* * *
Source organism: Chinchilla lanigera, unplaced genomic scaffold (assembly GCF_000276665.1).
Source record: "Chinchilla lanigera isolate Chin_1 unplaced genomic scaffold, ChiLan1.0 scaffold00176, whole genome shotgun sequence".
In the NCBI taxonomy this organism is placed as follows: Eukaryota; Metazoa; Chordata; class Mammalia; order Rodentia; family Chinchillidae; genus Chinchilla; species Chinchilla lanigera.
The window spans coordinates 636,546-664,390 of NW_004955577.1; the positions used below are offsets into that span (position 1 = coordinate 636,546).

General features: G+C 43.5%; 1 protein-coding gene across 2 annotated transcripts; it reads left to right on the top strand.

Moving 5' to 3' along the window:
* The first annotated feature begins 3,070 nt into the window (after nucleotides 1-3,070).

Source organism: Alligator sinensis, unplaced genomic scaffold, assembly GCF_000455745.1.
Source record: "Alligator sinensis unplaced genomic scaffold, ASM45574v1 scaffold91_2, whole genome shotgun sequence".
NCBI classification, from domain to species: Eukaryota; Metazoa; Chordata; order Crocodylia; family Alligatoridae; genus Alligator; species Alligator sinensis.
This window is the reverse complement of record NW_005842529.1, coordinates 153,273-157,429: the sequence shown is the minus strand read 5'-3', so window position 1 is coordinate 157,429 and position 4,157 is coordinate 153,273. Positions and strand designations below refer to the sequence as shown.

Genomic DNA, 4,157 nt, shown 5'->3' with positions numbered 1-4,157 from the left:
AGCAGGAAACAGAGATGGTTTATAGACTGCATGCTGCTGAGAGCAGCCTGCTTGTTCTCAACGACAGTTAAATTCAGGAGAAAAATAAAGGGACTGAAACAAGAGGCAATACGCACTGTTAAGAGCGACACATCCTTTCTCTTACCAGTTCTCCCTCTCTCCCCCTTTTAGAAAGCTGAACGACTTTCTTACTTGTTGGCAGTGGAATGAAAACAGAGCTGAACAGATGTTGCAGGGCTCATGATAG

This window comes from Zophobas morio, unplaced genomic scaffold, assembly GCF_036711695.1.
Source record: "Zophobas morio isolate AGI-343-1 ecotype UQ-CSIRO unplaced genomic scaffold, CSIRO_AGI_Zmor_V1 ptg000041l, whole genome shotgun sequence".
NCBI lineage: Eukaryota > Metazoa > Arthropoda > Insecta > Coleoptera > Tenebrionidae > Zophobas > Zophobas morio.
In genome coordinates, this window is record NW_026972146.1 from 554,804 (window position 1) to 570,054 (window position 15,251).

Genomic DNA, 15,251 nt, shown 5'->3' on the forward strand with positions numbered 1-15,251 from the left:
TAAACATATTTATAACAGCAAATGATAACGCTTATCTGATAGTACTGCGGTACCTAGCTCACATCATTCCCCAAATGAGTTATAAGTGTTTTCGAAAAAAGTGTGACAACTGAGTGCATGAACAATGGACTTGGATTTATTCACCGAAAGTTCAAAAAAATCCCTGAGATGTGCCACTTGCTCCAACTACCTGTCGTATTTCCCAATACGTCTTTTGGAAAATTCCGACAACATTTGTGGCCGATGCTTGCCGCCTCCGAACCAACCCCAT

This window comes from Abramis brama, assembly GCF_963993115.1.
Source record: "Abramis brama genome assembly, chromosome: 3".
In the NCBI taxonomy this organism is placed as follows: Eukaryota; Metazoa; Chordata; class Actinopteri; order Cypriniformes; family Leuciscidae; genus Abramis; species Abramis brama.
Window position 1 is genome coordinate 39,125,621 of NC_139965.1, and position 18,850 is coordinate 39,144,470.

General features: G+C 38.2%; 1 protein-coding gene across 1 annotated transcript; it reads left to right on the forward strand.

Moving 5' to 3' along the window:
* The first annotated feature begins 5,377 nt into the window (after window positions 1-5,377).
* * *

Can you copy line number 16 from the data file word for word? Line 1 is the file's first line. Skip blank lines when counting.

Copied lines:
NCBI lineage: Eukaryota > Metazoa > Arthropoda > Insecta > Coleoptera > Tenebrionidae > Zophobas > Zophobas morio.